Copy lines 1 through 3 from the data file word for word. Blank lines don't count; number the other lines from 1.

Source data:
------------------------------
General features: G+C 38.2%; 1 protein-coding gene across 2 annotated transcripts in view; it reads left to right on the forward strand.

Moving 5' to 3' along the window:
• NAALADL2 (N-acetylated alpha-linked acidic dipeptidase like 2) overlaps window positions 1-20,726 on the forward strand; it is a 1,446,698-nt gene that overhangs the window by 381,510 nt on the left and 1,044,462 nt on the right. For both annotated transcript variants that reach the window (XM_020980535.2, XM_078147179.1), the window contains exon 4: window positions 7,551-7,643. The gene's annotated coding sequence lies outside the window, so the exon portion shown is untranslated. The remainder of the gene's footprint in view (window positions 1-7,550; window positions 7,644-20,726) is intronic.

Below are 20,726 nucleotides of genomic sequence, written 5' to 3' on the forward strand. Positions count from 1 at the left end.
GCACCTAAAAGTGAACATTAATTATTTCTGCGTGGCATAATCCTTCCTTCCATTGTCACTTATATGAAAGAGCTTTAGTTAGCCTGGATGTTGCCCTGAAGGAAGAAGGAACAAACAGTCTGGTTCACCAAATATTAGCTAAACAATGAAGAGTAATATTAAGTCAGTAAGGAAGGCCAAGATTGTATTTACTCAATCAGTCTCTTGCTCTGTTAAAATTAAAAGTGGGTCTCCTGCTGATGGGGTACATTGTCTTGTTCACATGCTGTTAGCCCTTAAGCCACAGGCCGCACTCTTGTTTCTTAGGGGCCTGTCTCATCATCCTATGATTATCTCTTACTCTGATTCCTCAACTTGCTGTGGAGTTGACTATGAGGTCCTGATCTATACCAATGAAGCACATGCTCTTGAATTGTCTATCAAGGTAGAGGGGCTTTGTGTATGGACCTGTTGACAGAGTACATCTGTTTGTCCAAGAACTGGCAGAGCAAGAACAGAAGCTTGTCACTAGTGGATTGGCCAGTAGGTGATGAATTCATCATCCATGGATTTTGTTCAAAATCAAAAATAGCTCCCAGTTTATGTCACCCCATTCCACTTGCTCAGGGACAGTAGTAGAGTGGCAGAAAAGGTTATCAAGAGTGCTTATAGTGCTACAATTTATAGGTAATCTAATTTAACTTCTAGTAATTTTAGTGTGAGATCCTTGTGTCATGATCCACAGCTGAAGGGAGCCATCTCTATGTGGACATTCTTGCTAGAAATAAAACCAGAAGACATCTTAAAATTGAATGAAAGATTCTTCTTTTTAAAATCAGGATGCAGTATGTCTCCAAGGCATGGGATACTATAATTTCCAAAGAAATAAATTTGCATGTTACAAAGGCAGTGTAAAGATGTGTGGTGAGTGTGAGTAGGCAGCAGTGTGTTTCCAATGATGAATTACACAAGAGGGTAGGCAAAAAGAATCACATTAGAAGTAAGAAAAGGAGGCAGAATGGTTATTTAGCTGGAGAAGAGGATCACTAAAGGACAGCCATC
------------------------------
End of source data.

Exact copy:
General features: G+C 38.2%; 1 protein-coding gene across 2 annotated transcripts in view; it reads left to right on the forward strand.

Moving 5' to 3' along the window:
• NAALADL2 (N-acetylated alpha-linked acidic dipeptidase like 2) overlaps window positions 1-20,726 on the forward strand; it is a 1,446,698-nt gene that overhangs the window by 381,510 nt on the left and 1,044,462 nt on the right. For both annotated transcript variants that reach the window (XM_020980535.2, XM_078147179.1), the window contains exon 4: window positions 7,551-7,643. The gene's annotated coding sequence lies outside the window, so the exon portion shown is untranslated. The remainder of the gene's footprint in view (window positions 1-7,550; window positions 7,644-20,726) is intronic.